Goal of the year: Zlatan Ibrahimovic
Without a doubt, Sweden’s Zlatan Ibrahimovic scored THE best goal of 2012 with an incredible overhead kick from 30 yards out in a friendly against England in November.
Having already netted a hat trick, the “Super Swede” bagged his fourth goal of the game with an effort that combined beauty, grace, daring, genius and ingenuity. It was, quite simply, the very picture of athletic poetry in motion.
Within minutes, Ibrahanovic’s amazing strike went viral on YouTube, and Twitter exploded with a long list of superlatives hurled at the Swedish striker by fans from around the globe.
Soon after a debate ensued over where Ibrahanovic’s stunner stood among the greatest goals of all-time. Comparisons were made to Diego Maradona’s “goal of the century” against England at the 1986 World Cup, and Marco van Basten’s improbable volley from an impossible angle for the Netherlands versus the Soviet Union in the Euro ’88 final.
The argument continues on to this day and the issue will likely never be settled. But Ibrahimovic’s goal deserves a place in soccer’s pantheon, having reminded us of the sport’s best virtues and why it’s called “the beautiful game.”
Whenever I See Zlatan’s Performance Against England, I Do The Sign of the Cross. #greatness
Sure, there were some questions as to whether they could win or even earn the point that would have seen them through to the final stage of World Cup qualifying in the CONCACAF region.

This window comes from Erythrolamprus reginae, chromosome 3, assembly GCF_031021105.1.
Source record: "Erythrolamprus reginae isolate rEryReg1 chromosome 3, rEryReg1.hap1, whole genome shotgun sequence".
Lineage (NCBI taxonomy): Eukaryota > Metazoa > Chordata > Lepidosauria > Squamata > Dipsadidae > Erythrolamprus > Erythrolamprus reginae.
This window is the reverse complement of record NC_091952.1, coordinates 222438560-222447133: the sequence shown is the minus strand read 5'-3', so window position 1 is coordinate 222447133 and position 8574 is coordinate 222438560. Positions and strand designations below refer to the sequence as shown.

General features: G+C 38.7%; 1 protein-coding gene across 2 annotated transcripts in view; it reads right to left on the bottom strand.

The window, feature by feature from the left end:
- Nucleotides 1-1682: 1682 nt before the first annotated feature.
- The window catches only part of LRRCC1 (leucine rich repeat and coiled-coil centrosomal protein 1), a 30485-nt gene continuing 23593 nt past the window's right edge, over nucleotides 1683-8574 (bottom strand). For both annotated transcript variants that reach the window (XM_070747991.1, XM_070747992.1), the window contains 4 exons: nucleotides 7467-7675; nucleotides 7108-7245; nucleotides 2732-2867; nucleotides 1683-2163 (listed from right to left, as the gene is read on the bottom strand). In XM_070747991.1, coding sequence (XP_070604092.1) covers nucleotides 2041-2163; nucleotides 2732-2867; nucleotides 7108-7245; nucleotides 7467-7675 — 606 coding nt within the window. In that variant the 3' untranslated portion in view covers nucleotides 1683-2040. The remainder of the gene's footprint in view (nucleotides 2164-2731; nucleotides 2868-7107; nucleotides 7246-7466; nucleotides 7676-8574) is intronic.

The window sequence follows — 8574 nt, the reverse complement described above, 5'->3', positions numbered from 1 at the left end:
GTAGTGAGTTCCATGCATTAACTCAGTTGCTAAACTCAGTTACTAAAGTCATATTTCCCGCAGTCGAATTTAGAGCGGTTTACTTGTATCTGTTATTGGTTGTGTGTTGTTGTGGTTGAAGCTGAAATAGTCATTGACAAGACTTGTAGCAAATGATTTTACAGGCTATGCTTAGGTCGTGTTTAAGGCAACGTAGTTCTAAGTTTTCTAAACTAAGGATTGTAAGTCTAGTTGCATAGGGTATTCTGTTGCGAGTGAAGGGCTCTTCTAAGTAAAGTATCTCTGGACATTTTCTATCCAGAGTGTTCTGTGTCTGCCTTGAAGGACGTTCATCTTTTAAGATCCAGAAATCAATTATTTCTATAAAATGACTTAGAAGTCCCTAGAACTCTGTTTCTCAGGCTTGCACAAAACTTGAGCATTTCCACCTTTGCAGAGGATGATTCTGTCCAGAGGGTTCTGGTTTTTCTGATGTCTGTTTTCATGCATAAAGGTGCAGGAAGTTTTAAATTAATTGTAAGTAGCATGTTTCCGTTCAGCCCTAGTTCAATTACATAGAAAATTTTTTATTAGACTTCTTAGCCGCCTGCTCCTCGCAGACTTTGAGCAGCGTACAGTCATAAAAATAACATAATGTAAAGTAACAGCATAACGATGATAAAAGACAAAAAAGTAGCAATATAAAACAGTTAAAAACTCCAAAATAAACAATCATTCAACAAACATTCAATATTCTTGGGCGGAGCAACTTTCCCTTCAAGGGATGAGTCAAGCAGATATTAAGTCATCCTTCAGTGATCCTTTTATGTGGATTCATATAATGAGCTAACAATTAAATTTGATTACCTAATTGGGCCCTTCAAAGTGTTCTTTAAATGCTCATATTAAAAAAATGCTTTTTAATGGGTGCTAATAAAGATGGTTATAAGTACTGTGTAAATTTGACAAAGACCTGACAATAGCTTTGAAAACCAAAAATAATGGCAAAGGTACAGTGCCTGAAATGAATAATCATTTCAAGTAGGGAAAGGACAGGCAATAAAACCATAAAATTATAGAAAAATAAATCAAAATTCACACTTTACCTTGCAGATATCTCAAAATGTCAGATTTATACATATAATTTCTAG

Canada’s shocking seven-goal loss to Honduras in San Pedro Sula in October will forever be known as the “Humiliation in Honduras” and rightly so.
The disgraceful and pathetic performance (let’s not mince words here or sugar coat it) eliminated Canada from World Cup contention, meaning the Reds’ World Cup drought will last until 2018 in Russia, at the very least.
It all could have been so very different for Canada, who put in solid performances in the semifinal group stage of the qualifiers and went into the game against Honduras with its fate in its own hands.
A draw or win would have seen the Reds move on to “the Hex” for the first time since 1998, and would have moved one step closer to ending its World Cup famine.
An appearance in the Hex would also have put Canada on the front pages, and seen the entire country get behind the team like they did with the women’s side at the Olympics.
Instead, Canada capitulated.
Honourable mentions: Barcelona (failed to win La Liga or Champions League), Manchester City (bowed out in group stage of Champions League for a second straight season), Toronto FC (failed to make MLS playoffs for a sixth consecutive season), and Spain’s Under-23 team (failed to win a game at London Olympics, finished last in its group).